“Tangled” is Disney finally coming into their own in the modern all computer generated era. You could see the visual style developing in “Bolt”, but this is truly where it feels like a formula has been perfected, one which we’ll see again and again. And again.
This is Disney playing to their classic strengths, that is, musically adapting a princess fairytale. “Rapunzel” is one of the more famous too. The story here is that a magic flower is used to save a queen during childbirth. Her child (voiced by Mandy Moore) is born with golden magic hair as a result, and an old woman who knew the secret of this magic kidnaps her and spirits her away to a tall tower hidden in the forest. She raises the child on her own, lying to her constantly about loving her and wanting to protect her, all the while she leeches off her power to remain young and beautiful. That’s messed up, and it makes Mother Gothel (Donna Murphy) one of the better Disney villains in a long time. She’s so passive aggressive with Rapunzel, constantly teasing her and making her feel bad about herself as a means of controlling her.
One day, wanting to see the lantern lighting ceremony in the kingdom, Rapunzel runs off with a thief called Flynn Rider (Zachary Levi) who happened upon her tower. After this, it’s more or less what you’d expect. They bond, there are a lot of wacky musical shenanigans, a bit of romance, a bit of conflict, etc.
The music and score were done by Alan Menken, who turns in some of his better stuff in recent years, though there’s nothing really that stands out on its own. The barroom number is kinda fun, and the recurring “Mother Knows Best” villain song is pretty good, but for the most part all the songs are forgettable, but suitable to the tone and the characters. They’re light, fun, and evenly distributed throughout the story. It never feels like there’s one too many or not enough, an issue some of their more recent musicals suffered from. It’s not among Menken’s best, but it’s far and away better than his more recent attempts.
There’s a lot of humor in the story, but nothing that feels overly forced. Rather than rely on nonstop jokes and references, most of the humor here comes from the characters as they are. Rapunzel is sheltered and excitable, prone to big expressions and hasty actions, while Flynn, the thief, is your basic clever rogue type. He’s funny and not entirely trustworthy, but inside he’s got a heart. It’s basic stuff. There’s also an insane horse and Rapunzel has a little pet chameleon, but they don’t speak and are mostly there for sight gags and added visual humor. Not necessary to the story, but hardly a pain to watch.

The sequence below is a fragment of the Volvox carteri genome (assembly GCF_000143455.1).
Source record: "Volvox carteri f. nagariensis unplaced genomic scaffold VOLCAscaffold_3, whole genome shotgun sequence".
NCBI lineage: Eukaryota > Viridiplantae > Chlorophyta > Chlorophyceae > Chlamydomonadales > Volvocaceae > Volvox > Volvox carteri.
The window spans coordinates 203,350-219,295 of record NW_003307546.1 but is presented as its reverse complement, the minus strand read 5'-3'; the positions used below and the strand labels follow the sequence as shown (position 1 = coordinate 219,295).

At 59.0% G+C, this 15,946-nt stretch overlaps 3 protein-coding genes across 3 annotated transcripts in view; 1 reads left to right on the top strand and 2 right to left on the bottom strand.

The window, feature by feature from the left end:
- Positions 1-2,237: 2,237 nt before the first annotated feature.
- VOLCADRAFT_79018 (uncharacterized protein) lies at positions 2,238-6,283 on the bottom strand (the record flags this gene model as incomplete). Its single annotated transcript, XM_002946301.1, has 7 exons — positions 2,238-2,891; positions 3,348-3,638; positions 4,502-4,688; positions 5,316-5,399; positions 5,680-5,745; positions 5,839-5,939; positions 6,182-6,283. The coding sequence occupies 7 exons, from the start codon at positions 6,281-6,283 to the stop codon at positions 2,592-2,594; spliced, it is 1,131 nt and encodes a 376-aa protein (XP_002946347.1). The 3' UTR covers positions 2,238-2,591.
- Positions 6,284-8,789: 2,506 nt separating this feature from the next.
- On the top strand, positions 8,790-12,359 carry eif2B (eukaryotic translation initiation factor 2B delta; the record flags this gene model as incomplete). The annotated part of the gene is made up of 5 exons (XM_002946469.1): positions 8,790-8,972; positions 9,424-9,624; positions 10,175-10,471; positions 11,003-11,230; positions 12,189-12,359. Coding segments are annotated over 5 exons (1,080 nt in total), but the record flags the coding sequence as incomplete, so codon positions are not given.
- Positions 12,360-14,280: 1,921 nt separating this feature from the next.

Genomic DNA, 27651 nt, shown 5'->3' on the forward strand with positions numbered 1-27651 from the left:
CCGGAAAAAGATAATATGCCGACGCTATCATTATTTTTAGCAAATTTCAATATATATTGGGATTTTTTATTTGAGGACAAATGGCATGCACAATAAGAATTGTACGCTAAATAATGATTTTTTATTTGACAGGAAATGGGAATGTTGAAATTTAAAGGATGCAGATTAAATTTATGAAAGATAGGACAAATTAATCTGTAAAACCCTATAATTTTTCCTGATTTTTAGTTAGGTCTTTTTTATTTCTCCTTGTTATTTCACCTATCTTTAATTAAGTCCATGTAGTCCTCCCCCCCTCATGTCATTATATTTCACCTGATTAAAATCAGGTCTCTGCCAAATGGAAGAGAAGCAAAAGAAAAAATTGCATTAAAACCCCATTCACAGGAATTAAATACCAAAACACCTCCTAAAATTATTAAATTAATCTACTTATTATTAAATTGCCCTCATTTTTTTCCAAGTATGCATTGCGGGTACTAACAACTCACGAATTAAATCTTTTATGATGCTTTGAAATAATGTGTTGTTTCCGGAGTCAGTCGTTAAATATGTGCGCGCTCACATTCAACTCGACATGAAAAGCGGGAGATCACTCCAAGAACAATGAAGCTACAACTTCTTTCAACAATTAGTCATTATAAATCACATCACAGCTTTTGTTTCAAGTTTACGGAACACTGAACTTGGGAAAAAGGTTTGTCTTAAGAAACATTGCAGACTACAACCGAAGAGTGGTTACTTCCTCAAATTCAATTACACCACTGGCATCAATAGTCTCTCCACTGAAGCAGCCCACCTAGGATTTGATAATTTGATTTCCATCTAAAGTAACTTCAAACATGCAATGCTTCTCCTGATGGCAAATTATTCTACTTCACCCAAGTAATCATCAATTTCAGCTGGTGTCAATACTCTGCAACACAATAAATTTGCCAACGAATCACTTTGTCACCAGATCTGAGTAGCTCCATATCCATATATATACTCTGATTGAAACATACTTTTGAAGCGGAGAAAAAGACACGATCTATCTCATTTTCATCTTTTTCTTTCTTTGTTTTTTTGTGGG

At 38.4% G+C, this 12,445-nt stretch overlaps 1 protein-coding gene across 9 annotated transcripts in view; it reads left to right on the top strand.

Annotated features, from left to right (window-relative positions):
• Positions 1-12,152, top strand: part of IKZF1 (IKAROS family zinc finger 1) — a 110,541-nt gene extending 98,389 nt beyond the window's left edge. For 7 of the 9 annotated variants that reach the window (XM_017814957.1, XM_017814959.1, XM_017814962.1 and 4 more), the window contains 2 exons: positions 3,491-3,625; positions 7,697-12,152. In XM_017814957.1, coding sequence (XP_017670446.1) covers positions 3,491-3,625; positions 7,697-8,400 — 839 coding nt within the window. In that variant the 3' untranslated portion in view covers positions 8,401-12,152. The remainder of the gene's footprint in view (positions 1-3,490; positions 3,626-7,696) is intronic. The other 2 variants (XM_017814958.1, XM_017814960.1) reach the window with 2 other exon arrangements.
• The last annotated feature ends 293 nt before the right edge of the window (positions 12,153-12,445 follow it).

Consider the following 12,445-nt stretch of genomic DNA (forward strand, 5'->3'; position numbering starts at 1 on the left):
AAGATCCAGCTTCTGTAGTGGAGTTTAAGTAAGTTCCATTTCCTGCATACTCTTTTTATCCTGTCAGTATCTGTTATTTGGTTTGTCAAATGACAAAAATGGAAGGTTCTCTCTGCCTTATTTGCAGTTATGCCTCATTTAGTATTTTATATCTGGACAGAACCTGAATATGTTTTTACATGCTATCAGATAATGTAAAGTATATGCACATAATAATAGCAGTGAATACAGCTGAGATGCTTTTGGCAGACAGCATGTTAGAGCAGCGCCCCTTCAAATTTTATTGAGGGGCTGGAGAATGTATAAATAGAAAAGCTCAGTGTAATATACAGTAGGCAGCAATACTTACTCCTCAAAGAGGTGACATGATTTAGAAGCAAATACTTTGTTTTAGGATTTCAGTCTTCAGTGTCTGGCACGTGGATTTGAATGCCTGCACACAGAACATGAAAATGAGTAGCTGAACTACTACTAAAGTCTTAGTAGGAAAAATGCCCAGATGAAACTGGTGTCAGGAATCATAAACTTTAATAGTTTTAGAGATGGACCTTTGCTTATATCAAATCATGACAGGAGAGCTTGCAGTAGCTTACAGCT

The strengths come from the lighthearted tone of the story and the likeable protagonists. They develop a romance and each has clear and understandable arcs to develop. It’s fun to watch them get into trouble and fight or sing their way out of it. The animation is also a major improvement since their last CG film. To match the tone and musical nature, everything in “Tangled” is bright and colorful. Lots of vibrant energy to all the scenes and many busy sequences that isn’t distracting to the eye. From the bustling kingdom during the festival to the barroom full of ruffians and cutthroats, there’s a lot to look at and appreciate. The character animations are charming and cartoony, and a lot of fun is had with Rapuzel’s massive train of hair. Sometimes it’s used for fighting, other times, as a tool for swinging around, and they even figure out a braid system for her to realistically walk around with (although you have to wonder how much all that hair weighs).
“Tangled” is clearly the way of the future for Disney. In it they found the right way to tell a story, the right look for the animation, and the appeal of classic musicals. Granted, this is something they used to know really well, but it took a long time for them to figure it out again in the modern era of American animation.